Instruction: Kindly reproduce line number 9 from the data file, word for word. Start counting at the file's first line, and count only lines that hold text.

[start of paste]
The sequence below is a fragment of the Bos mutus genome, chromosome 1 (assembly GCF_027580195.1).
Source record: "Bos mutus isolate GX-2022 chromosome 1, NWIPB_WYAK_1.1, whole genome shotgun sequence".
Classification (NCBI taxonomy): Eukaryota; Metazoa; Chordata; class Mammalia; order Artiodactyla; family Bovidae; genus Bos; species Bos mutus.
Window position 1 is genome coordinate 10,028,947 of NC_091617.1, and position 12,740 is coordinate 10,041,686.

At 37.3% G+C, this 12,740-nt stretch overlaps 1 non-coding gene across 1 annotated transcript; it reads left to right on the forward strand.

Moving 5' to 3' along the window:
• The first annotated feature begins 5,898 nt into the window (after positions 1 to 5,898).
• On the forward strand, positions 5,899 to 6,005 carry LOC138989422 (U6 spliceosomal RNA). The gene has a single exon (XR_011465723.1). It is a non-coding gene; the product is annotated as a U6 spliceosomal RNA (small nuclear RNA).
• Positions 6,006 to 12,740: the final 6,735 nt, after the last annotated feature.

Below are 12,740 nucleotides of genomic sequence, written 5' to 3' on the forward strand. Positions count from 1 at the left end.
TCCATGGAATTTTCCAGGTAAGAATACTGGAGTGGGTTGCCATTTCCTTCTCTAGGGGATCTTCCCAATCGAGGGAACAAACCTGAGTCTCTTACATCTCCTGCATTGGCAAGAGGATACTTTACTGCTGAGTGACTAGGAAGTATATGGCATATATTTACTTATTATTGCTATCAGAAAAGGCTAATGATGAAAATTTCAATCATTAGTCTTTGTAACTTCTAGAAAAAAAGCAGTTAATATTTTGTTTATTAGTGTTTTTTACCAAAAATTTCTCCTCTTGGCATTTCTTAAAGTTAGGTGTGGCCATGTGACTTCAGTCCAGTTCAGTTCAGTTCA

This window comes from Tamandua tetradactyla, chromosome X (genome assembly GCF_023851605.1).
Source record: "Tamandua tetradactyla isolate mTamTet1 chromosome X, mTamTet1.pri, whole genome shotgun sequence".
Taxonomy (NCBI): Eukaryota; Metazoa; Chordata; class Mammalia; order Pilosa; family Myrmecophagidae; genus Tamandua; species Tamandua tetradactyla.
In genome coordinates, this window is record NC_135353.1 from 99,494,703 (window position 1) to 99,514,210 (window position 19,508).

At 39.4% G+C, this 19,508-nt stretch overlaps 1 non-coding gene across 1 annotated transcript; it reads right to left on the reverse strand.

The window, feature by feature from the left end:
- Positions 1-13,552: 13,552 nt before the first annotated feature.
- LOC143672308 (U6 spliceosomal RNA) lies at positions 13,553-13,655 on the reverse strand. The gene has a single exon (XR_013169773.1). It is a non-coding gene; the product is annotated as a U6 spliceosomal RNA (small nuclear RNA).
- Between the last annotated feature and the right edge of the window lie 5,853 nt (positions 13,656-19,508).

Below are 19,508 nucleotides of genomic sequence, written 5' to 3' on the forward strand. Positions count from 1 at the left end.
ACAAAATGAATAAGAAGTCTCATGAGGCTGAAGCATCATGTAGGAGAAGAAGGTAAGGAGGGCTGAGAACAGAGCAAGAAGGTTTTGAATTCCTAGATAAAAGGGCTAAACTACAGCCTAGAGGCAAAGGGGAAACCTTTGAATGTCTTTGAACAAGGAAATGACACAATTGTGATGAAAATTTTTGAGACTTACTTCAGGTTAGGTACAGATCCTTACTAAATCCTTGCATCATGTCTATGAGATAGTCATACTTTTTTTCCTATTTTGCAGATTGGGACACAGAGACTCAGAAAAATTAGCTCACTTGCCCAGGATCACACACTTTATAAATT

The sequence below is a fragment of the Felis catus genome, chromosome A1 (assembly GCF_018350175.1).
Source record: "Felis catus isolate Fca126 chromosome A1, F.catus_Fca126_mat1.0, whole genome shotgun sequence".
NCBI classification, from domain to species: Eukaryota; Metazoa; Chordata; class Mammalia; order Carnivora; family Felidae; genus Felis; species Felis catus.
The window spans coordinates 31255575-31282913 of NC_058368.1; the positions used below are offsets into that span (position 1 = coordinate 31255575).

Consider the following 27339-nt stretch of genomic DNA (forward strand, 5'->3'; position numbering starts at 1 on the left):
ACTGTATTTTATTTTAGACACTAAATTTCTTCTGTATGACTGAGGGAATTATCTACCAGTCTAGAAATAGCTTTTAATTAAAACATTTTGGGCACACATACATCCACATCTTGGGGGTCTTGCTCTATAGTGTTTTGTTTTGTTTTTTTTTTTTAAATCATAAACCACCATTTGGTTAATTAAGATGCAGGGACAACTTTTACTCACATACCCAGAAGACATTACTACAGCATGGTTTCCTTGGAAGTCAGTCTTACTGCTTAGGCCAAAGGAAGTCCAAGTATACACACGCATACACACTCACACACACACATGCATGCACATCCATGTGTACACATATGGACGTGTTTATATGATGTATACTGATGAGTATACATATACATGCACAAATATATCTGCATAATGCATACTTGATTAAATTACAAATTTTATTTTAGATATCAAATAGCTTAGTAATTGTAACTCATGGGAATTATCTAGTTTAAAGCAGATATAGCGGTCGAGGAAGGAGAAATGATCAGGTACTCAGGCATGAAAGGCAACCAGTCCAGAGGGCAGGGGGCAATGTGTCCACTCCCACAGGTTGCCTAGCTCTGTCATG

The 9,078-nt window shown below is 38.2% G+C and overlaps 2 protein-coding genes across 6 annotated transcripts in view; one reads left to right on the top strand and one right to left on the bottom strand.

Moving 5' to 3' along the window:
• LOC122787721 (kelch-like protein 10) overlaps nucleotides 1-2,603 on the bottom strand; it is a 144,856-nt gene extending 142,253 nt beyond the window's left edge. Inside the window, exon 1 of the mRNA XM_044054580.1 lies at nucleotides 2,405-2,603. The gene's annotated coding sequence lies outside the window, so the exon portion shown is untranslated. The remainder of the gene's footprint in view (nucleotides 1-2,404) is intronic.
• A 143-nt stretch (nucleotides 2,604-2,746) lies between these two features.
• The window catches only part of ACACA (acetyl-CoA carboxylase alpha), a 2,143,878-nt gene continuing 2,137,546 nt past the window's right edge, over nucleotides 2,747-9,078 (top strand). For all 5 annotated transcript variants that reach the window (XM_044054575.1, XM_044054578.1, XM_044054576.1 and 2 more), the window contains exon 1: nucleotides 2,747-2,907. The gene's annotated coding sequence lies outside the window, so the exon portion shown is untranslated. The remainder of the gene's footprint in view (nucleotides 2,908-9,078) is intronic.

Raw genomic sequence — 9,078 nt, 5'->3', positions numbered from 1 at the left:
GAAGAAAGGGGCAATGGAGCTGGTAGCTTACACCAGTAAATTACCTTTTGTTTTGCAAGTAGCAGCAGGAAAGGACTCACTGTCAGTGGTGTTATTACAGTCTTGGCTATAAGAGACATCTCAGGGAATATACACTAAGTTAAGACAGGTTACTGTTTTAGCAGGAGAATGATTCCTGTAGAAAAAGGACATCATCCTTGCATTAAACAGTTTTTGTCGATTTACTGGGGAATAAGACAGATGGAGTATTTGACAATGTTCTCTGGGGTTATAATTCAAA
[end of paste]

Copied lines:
• Positions 6,006 to 12,740: the final 6,735 nt, after the last annotated feature.